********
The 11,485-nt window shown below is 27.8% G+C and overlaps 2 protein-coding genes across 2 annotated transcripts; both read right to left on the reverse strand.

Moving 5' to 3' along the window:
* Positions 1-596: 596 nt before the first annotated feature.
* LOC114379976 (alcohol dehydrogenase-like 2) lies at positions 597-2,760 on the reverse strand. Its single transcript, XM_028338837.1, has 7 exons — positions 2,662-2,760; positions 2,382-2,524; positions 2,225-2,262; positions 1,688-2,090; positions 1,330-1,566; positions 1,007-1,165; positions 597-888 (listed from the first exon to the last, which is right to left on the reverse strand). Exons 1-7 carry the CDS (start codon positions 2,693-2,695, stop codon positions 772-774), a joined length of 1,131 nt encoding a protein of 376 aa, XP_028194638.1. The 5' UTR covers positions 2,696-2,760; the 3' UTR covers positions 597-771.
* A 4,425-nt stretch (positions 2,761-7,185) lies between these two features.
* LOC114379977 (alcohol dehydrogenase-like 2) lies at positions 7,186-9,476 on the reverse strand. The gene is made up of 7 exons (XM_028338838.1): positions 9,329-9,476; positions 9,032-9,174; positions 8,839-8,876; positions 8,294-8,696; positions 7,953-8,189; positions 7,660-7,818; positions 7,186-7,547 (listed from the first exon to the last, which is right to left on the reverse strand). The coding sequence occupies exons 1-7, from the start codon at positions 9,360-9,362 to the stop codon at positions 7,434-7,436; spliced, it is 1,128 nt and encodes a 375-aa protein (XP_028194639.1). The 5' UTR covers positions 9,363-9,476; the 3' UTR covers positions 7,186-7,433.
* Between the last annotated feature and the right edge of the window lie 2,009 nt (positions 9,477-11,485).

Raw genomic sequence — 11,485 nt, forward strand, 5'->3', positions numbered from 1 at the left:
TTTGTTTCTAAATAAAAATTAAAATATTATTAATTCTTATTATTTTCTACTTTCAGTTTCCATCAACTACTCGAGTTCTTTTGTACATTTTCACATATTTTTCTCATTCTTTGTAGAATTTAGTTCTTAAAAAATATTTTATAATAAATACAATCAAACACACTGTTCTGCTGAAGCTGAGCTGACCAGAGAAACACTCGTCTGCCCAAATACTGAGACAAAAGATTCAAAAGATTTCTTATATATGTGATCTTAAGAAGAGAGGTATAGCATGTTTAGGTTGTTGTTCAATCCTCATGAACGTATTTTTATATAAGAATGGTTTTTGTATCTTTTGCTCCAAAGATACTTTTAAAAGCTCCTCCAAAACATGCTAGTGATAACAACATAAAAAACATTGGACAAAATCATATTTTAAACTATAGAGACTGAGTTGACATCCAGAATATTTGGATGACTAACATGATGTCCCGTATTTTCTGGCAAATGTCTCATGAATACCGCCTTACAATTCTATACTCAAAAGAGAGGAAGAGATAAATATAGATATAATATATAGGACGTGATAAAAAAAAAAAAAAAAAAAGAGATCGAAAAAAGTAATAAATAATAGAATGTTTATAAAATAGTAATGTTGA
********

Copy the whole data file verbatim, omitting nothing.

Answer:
The 11,485-nt window shown below is 27.8% G+C and overlaps 2 protein-coding genes across 2 annotated transcripts; both read right to left on the reverse strand.

Moving 5' to 3' along the window:
* Positions 1-596: 596 nt before the first annotated feature.
* LOC114379976 (alcohol dehydrogenase-like 2) lies at positions 597-2,760 on the reverse strand. Its single transcript, XM_028338837.1, has 7 exons — positions 2,662-2,760; positions 2,382-2,524; positions 2,225-2,262; positions 1,688-2,090; positions 1,330-1,566; positions 1,007-1,165; positions 597-888 (listed from the first exon to the last, which is right to left on the reverse strand). Exons 1-7 carry the CDS (start codon positions 2,693-2,695, stop codon positions 772-774), a joined length of 1,131 nt encoding a protein of 376 aa, XP_028194638.1. The 5' UTR covers positions 2,696-2,760; the 3' UTR covers positions 597-771.
* A 4,425-nt stretch (positions 2,761-7,185) lies between these two features.
* LOC114379977 (alcohol dehydrogenase-like 2) lies at positions 7,186-9,476 on the reverse strand. The gene is made up of 7 exons (XM_028338838.1): positions 9,329-9,476; positions 9,032-9,174; positions 8,839-8,876; positions 8,294-8,696; positions 7,953-8,189; positions 7,660-7,818; positions 7,186-7,547 (listed from the first exon to the last, which is right to left on the reverse strand). The coding sequence occupies exons 1-7, from the start codon at positions 9,360-9,362 to the stop codon at positions 7,434-7,436; spliced, it is 1,128 nt and encodes a 375-aa protein (XP_028194639.1). The 5' UTR covers positions 9,363-9,476; the 3' UTR covers positions 7,186-7,433.
* Between the last annotated feature and the right edge of the window lie 2,009 nt (positions 9,477-11,485).

Raw genomic sequence — 11,485 nt, forward strand, 5'->3', positions numbered from 1 at the left:
TTTGTTTCTAAATAAAAATTAAAATATTATTAATTCTTATTATTTTCTACTTTCAGTTTCCATCAACTACTCGAGTTCTTTTGTACATTTTCACATATTTTTCTCATTCTTTGTAGAATTTAGTTCTTAAAAAATATTTTATAATAAATACAATCAAACACACTGTTCTGCTGAAGCTGAGCTGACCAGAGAAACACTCGTCTGCCCAAATACTGAGACAAAAGATTCAAAAGATTTCTTATATATGTGATCTTAAGAAGAGAGGTATAGCATGTTTAGGTTGTTGTTCAATCCTCATGAACGTATTTTTATATAAGAATGGTTTTTGTATCTTTTGCTCCAAAGATACTTTTAAAAGCTCCTCCAAAACATGCTAGTGATAACAACATAAAAAACATTGGACAAAATCATATTTTAAACTATAGAGACTGAGTTGACATCCAGAATATTTGGATGACTAACATGATGTCCCGTATTTTCTGGCAAATGTCTCATGAATACCGCCTTACAATTCTATACTCAAAAGAGAGGAAGAGATAAATATAGATATAATATATAGGACGTGATAAAAAAAAAAAAAAAAAAAGAGATCGAAAAAAGTAATAAATAATAGAATGTTTATAAAATAGTAATGTTGA